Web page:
For many Hamptonites the idea of starting a day, not to mention getting over the afternoon slump, without a cup of Joe seems near unfathomable. While it’s true that coffee has been shown to have its share of benefits, drinking too much can contribute to high blood pressure, troublesome sleeping, headaches and digestive problems. To that end consider cutting down a bit on java and indulging your senses in some tea.
“When you drink tea, you’re not only partaking in an age-old tradition, you’re helping your body as well,” says Tathiana Teixeira, founder of Plain-T in Southampton, adding “for centuries, tea has been associated with good health.” In fact green tea has been shown to boost metabolism, fight cancer, protect the eyes and help fight heart disease, while red tea, also known as rooibos, comes with its own share of benefits including easing irritability, boosting the immune system and relieving stomach cramps (and unlike green tea, it’s caffeine-free).
Rooibos is also high in a slew of essential minerals including magnesium, iron, potassium, copper and fluoride, which explains why it works topically on the skin as well. As such, you can find rooibos in certain luxury skincare products, most notably Goldfaden (available at www.goldfaden.com). Among the rooibos-specific tea lines, Republic of Tea’s Be Well Red Tea line is particularly eye-catching. With names like “Get Gorgeous,” “Get Some ZZZ’s” and “Get a Grip,” there’s something to fit into anyone’s lifestyle (available at www.republicoftea.com).
No matter what tea you opt for, an extra healthful boost can be achieved by adding a splash of lemon juice as it will help alkalinize the body, providing healing balance to the modern acidic diet. Green, black and oolong teas (a traditional Chinese tea somewhere between green and black in oxidation), also contain a powerful antioxidant called catechin. When mixed in with lemon juice, cancer-fighting catechins are five times more likely to survive the digestive process. All teas however contain antioxidants (called polyphenols or flavonoids), which “stop free radical cells from destroying the molecules that make up our bodies and prevent aging and chronic disease,” says Teixeira.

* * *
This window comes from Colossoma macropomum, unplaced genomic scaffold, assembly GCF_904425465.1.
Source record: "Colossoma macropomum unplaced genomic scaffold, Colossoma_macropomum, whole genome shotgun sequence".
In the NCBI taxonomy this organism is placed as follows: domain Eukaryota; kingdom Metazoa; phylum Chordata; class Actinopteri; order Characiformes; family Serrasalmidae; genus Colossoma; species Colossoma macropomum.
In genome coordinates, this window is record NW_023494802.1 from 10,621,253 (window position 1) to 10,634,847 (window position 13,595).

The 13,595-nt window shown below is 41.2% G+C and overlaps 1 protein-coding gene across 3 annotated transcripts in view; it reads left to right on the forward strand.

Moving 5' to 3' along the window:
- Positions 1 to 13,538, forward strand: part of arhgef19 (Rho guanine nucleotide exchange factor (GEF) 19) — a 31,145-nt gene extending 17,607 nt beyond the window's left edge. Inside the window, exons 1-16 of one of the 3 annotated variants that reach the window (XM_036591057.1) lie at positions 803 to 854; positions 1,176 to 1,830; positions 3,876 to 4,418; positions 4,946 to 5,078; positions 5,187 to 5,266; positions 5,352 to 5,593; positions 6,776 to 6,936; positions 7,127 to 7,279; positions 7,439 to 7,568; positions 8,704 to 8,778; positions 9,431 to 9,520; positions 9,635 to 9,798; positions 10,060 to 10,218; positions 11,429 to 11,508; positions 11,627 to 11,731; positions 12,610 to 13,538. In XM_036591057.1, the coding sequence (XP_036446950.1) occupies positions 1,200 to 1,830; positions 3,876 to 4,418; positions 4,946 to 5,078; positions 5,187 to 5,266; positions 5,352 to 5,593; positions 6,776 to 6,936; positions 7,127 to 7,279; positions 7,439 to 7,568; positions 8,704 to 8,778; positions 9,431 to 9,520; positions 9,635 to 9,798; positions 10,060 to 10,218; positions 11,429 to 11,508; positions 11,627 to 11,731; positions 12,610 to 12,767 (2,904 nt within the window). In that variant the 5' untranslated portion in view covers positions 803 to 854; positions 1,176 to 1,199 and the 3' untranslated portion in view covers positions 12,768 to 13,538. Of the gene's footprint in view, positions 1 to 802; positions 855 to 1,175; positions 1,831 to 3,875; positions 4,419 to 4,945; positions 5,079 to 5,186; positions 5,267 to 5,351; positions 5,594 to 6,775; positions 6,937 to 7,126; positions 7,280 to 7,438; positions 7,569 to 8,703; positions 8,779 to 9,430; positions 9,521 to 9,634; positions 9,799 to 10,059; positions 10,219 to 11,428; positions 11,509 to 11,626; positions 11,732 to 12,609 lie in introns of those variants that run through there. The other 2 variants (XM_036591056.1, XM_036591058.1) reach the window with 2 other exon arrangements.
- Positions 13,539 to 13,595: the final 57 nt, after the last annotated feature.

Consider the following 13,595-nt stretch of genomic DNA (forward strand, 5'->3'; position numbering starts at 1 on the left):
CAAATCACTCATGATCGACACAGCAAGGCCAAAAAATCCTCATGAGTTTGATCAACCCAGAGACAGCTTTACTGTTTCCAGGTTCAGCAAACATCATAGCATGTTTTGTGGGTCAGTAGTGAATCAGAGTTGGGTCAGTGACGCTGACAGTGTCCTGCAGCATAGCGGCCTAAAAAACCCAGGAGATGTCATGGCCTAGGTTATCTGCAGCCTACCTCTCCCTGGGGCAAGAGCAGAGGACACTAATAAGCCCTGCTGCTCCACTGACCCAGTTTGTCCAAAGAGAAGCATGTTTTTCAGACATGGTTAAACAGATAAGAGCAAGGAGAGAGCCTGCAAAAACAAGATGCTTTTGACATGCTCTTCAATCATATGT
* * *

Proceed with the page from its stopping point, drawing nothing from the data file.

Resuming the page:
Nevertheless, it being summer, the thought of taking in a hot cup of herbal tea holds, for many, little appeal. Luckily, whether tea is hot or iced, the health benefits are the same. Fittingly Kusmi Tea, hailed since the 19th century for their unique ability to create exceptional flavor, aroma and quality with their tea blends, has just introduced Kusmi Iced Teas (available at www.us.kusmitea.com). Packaged in a “frosted” box containing 12 blends of flavored tea, the 24 muslin tea bags include the brand’s best-selling Detox (a blend of Chinese green tea, Maté and lemon grass), Boost (blend of Maté, green tea and spices) and Be Cool (an herbal combination of plants, verbena, peppermint and licorice). To make one of their iced teas just infuse two sachets of Kusmi Tea in one cup of simmering water for three to four minutes. Then, pour the tea into a four-cup pitcher filled three-quarters full with ice and mix well.
For an already prepared option Eco Vita’s TEN-CHI CHA (available at www.tenchicha.com) is a Japanese tea containing a blend of 12 herbs used by the Japanese for centuries to purify the mind and body. The brand has just launched an iced version of the special immunity-boosting blend. The most hands-on, local approach however can be found at Plain-T (87 Powell Avenue, Southampton). Best known for custom designing premium tea products and programs for the likes of Sant Ambroeus, Tutto Il Giorno and Almond, Plain-T is hosting open tea tastings on Thursdays from 4 to 7 p.m. throughout the summer. [/expand]